After a few rounds of finger-pointing and blunt criticism, the head of state elections and County Clerk Jamae Kawauchi appear ready to make up.
The two have agreed to a series of workshops with elections officials from each county with the goal of helping Hawaii County overcome its failures during the primary two weeks ago and transition to a smooth general election in November. No dates have been set, though Kawauchi has suggested sometime between Sept. 17 and 21.
State Chief Election Officer Scott Nago extended the olive branch in an email sent to Kawauchi on Thursday, in which he proposed the workshops and made an appeal for a more affable relationship.
“In the last couple of weeks, we have publicly expressed our difference of opinions on the implementation of the 2012 Primary Election in the County of Hawaii,” Nago wrote.
“As we proceed toward the general election, I propose we commit to rebuild the partnership between our offices to pursue the implementation of a secure, open and honest general election for the voters.”
Kawauchi responded the same day and agreed to the workshops. She also noted the county plans to hold a meeting with elections staff and volunteers to discuss the problems that occurred on primary election day, Aug. 11, which saw more than a dozen polling places open late.
Following the election, Nago and Kawauchi exchanged blows as their offices responded to the primary day mishaps.
Nago criticized the clerk for not being able to provide details regarding the delayed voting and issued a scathing report in which he referred to her “poor planning, implementation and failed leadership.”
Kawauchi countered with a request that the Lieutenant Governor’s Office take over the elections process and accusations that the state Office of Elections, which Nago oversees, may have taken election documents from her office.
But for now the hatchet appears to be buried.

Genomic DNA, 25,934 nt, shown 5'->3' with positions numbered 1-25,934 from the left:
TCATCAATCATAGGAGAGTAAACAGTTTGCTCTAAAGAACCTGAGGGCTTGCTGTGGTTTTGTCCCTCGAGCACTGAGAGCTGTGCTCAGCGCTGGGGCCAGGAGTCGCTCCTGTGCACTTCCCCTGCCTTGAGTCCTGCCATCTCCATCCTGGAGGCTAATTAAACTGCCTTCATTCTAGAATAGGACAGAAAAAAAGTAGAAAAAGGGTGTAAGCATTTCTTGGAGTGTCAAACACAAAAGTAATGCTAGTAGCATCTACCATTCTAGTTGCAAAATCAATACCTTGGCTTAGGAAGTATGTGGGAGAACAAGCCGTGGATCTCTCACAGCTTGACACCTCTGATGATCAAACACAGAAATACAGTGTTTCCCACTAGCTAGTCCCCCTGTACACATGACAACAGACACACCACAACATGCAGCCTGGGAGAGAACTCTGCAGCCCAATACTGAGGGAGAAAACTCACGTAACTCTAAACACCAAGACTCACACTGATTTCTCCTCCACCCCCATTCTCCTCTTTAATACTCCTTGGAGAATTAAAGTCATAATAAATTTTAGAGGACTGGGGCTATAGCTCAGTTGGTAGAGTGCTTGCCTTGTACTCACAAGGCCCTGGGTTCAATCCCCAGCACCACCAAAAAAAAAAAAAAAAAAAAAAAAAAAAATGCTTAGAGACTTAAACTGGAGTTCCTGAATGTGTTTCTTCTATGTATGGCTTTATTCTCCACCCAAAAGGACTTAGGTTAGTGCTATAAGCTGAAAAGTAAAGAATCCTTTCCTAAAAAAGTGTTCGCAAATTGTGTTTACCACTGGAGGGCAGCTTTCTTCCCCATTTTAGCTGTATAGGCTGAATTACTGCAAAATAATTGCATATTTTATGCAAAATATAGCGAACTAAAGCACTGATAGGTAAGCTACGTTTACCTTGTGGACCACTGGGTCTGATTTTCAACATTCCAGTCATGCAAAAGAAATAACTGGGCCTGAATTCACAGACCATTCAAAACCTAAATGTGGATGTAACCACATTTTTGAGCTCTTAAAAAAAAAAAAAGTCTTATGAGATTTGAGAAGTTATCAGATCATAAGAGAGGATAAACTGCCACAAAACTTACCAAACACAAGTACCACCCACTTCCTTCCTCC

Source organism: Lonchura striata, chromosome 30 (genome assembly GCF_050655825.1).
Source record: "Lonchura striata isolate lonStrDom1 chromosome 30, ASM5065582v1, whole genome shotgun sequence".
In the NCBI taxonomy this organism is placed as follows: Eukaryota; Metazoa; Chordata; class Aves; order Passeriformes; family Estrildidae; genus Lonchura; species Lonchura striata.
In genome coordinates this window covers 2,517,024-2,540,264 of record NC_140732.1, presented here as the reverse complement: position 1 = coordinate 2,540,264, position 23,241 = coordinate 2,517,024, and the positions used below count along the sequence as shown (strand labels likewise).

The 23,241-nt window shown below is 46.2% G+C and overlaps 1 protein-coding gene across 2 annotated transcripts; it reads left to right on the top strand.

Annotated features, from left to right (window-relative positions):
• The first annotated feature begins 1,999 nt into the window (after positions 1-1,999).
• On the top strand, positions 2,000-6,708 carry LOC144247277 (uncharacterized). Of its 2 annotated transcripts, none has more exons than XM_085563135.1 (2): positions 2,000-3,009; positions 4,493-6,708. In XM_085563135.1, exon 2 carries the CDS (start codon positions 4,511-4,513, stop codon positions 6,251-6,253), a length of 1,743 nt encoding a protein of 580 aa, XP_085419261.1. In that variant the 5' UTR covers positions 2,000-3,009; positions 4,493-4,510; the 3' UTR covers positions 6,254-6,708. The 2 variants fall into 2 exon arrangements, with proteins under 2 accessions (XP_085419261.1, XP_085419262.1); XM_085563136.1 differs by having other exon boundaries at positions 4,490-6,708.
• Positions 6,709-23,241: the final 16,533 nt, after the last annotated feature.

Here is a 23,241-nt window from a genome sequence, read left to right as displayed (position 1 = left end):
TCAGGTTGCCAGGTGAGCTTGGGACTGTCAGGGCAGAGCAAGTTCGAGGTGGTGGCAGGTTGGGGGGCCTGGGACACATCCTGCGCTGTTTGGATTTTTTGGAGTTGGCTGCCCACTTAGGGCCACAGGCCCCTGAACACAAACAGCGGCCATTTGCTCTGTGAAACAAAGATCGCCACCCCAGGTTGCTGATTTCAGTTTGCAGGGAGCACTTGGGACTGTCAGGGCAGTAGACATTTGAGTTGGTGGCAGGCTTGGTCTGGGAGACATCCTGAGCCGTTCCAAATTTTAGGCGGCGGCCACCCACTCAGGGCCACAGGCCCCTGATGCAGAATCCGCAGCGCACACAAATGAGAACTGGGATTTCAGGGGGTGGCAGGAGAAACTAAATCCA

County Council Chairman Dominic Yagong said that’s in the best interest of Big Island voters.
“With all sincerity, Nago and Jamae totally agree 1,000 percent that we need to go forward … with one focus,” he said. “That focus is on having a secure and fair election.”
Yagong on Monday requested a meeting with Nago, Lt. Gov. Brian Schatz, and other state officials to discuss the primary election day problems.
Schatz denied the request, noting that the issues need to be worked out between the Office of Elections and Hawaii County, he said.
Kawauchi was in Honolulu on Friday meeting with the state Office of Elections and the state Attorney General’s Office.
Yagong said it’s the county’s goal to have its “fact finding” regarding the primary election done by Sept. 15.
That will include an analysis of training and staffing levels.
“The whole idea is to get everyone together and be able to talk about what took place on primary election night,” Yagong said.
Any requests for additional help from the state may come after that, he said.
On Wednesday, Hilo Councilman Dennis Onishi attended the state Elections Commission meeting in Honolulu and requested the state provide more help for the county’s Elections Division, which Kawauchi oversees.
The state sent one staff member during the Aug. 11 primary to oversee the counting center.
Any more help than that may be difficult, Onishi said he was told, since that would require diverting resources from elsewhere.
At the meeting, the county clerks from Maui, Honolulu and Kauai counties provided presentations on how their elections went.
Kawauchi did not attend, and her absence was noted, Onishi said.
Onishi told Civil Beat after the meeting that he planned to draft a resolution urging Kawauchi to seek help from the state.
He said Friday he is no longer considering a resolution.